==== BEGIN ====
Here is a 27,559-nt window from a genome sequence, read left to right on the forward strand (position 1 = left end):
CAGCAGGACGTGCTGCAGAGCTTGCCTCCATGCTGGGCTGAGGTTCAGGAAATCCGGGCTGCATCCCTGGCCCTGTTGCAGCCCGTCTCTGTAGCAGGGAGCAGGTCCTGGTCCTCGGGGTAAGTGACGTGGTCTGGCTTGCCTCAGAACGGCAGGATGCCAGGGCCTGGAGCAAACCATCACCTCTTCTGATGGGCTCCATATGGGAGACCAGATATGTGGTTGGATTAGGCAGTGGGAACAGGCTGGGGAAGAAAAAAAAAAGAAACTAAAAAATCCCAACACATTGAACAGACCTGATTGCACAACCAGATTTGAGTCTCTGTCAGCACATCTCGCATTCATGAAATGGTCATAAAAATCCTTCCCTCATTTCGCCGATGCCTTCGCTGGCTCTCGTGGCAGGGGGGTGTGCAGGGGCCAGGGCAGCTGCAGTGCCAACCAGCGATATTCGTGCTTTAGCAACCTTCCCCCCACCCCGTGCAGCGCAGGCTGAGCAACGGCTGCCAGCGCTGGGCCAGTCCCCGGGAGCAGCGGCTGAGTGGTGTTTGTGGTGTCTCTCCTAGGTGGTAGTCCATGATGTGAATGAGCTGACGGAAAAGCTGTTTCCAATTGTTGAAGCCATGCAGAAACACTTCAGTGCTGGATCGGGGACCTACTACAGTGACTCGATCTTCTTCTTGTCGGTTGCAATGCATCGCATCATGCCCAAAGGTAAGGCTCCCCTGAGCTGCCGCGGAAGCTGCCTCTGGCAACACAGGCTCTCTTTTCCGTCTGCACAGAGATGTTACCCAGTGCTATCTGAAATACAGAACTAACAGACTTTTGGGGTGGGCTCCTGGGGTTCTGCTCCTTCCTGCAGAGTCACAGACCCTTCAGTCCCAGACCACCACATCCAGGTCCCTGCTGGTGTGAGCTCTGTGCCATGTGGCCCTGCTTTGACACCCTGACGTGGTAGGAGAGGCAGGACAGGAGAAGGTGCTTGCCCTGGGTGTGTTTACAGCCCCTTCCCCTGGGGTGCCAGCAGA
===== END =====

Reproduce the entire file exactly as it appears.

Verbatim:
Here is a 27,559-nt window from a genome sequence, read left to right on the forward strand (position 1 = left end):
CAGCAGGACGTGCTGCAGAGCTTGCCTCCATGCTGGGCTGAGGTTCAGGAAATCCGGGCTGCATCCCTGGCCCTGTTGCAGCCCGTCTCTGTAGCAGGGAGCAGGTCCTGGTCCTCGGGGTAAGTGACGTGGTCTGGCTTGCCTCAGAACGGCAGGATGCCAGGGCCTGGAGCAAACCATCACCTCTTCTGATGGGCTCCATATGGGAGACCAGATATGTGGTTGGATTAGGCAGTGGGAACAGGCTGGGGAAGAAAAAAAAAAGAAACTAAAAAATCCCAACACATTGAACAGACCTGATTGCACAACCAGATTTGAGTCTCTGTCAGCACATCTCGCATTCATGAAATGGTCATAAAAATCCTTCCCTCATTTCGCCGATGCCTTCGCTGGCTCTCGTGGCAGGGGGGTGTGCAGGGGCCAGGGCAGCTGCAGTGCCAACCAGCGATATTCGTGCTTTAGCAACCTTCCCCCCACCCCGTGCAGCGCAGGCTGAGCAACGGCTGCCAGCGCTGGGCCAGTCCCCGGGAGCAGCGGCTGAGTGGTGTTTGTGGTGTCTCTCCTAGGTGGTAGTCCATGATGTGAATGAGCTGACGGAAAAGCTGTTTCCAATTGTTGAAGCCATGCAGAAACACTTCAGTGCTGGATCGGGGACCTACTACAGTGACTCGATCTTCTTCTTGTCGGTTGCAATGCATCGCATCATGCCCAAAGGTAAGGCTCCCCTGAGCTGCCGCGGAAGCTGCCTCTGGCAACACAGGCTCTCTTTTCCGTCTGCACAGAGATGTTACCCAGTGCTATCTGAAATACAGAACTAACAGACTTTTGGGGTGGGCTCCTGGGGTTCTGCTCCTTCCTGCAGAGTCACAGACCCTTCAGTCCCAGACCACCACATCCAGGTCCCTGCTGGTGTGAGCTCTGTGCCATGTGGCCCTGCTTTGACACCCTGACGTGGTAGGAGAGGCAGGACAGGAGAAGGTGCTTGCCCTGGGTGTGTTTACAGCCCCTTCCCCTGGGGTGCCAGCAGA